British Cyclists in, ‘The Land of the Moosoo’, Part Two

A first-hand, very revealing account of a tour taken by three British cyclists’ in France appeared in the gazette of the London based Stanley Club in 1899. Describing waking up on the morning of the tour, the writer commented that he had,

‘A feeling something akin to a schoolboy on breaking up day. It is delightful to think that for a brief spell you are free from the eternal grind of business- the everlasting struggle after wealth and not getting it.’

A desire for escape and relaxation can certainly be seen in the activities of the three cyclists on tour. The articles title, ‘The Land of the Darned Moosoo’, sets the tone for an article in which the trio’s behaviours very much resembled those touring cyclists described in part one.

A central attraction of the tour certainly seems to have been the opportunity to visit French music halls or cabarets. These were spaces where popular entertainments took place on stage- whether it was singing, dancing (the can-can was very much at home in French cabarets) or comedy, whilst a seated audience who smoked and drank to their hearts content watched on (think something along the lines of Moulin Rouge).

File:1890 Seurat Can-Can anagoria.JPG

Georges Seurat Painting of the Can Can being performed at a Cabaret from 1890

That these were not places of entirely ‘reputable’ entertainment can be seen in the ‘finely developed’ lady singers and ‘stomach dancer’ that the three cyclists enjoyed at one music hall in Vannes. At another music hall visited by the trio, the author describes how,

‘A damsel from the stage kidded us to stand her a drink. Jack was particularly struck with her, and we had almost to use force to get him out of the place, in fact, I came to the conclusion that he is a man more amorous than the average.’

Drinking seems to have played a central part of the tour.  The writer stated his firm belief that, ‘to my mind, the best thing to cycle on in France is white wine and water’, whilst the youngest member of the group was awarded,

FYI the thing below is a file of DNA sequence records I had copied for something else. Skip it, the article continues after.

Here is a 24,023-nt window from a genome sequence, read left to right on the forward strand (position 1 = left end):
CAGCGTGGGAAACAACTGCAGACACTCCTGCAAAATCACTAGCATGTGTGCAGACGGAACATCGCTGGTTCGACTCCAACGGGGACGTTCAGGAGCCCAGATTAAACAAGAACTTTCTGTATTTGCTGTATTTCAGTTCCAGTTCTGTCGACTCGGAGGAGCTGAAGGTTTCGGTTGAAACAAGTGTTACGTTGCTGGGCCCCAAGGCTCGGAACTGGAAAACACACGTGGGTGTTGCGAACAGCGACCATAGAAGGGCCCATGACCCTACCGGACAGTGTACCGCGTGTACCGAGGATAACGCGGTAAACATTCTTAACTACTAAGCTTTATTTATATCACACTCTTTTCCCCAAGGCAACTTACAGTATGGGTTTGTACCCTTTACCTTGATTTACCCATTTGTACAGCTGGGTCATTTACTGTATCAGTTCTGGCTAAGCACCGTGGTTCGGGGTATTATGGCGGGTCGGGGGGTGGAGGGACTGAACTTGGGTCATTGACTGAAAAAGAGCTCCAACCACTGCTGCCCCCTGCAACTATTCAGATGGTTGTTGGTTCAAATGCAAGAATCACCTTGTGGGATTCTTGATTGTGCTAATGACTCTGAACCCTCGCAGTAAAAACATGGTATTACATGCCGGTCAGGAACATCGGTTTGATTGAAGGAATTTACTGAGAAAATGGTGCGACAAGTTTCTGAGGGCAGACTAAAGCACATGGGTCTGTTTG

‘The insignia of the order of the Blotting Pad for meritorious conduct in connection with the absorption of French beer.’

Of course not all British cycling tourists drank. Many used the bicycle to experience foreign history and culture. However, even here British tourists seem to have made a habit of ‘distinguishing’ themselves. In 1891 Cycling remarked upon how you could see a typical English cycling tourist walking around Paris dressed in,

‘A dusty sweater, with hair unkempt, a dirty pipe in his mouth and his hands in his pockets’, before entering a Cathedral in the same attire. The tourist then, ‘slouches noisily about the aisles, talks in nearly full voice and does his best to maintain the glory of his country’. The article goes onto describe how such a cyclist, ‘ mostly gets broke about a week before his time is up and has to come back and tell everybody that he couldn’t stand those beastly French’.

Amidst this there were tourists who did nothing to damage Britain’s reputation abroad. Comparing themselves to their more rowdy touring brethren, writers in Cycling described how they would instead, ‘ride easily along the lovely Seine valley’, and ‘waste all their time looking at the scenery, the ruins, cathedrals and other such rot, instead of having ‘a good old rorty time’’.

French cycling poster from 1896

Perhaps rather than focussing on our rowdy ancestors we should instead be proud of our Victorian forbearers who used the bicycle as a means of exploring new countries, admiring new scenery and ‘improving alike their bodies and minds’. These were people who spread the good name of Britain abroad, behaving in a well-mannered and polite way.

However, the question remains of how should we feel about our less reputable Victorian ancestors? Ashamed and embarrassed? Perhaps.

Or maybe instead we should feel a sympathetic affinity to them. After all, these people were pioneers, English tourists abroad in an age when the world wasn’t built to cater for English tourists. They lived in an age where not everyone abroad spoke English, when there were few others singing badly in the early hours of the morning, when speaking loudly and being inappropriately dressed in a cathedral was something that didn’t make you fit in, but stand out. They very much took English culture to French villages that had never experienced it; in a period before cars, cheap air travel and the internet they were the frontiersmen of globalisation.

Perhaps then we should pay them the compliment given to all great historical figures, to all those who have cleared the way for later generations. This was a group who was before their time.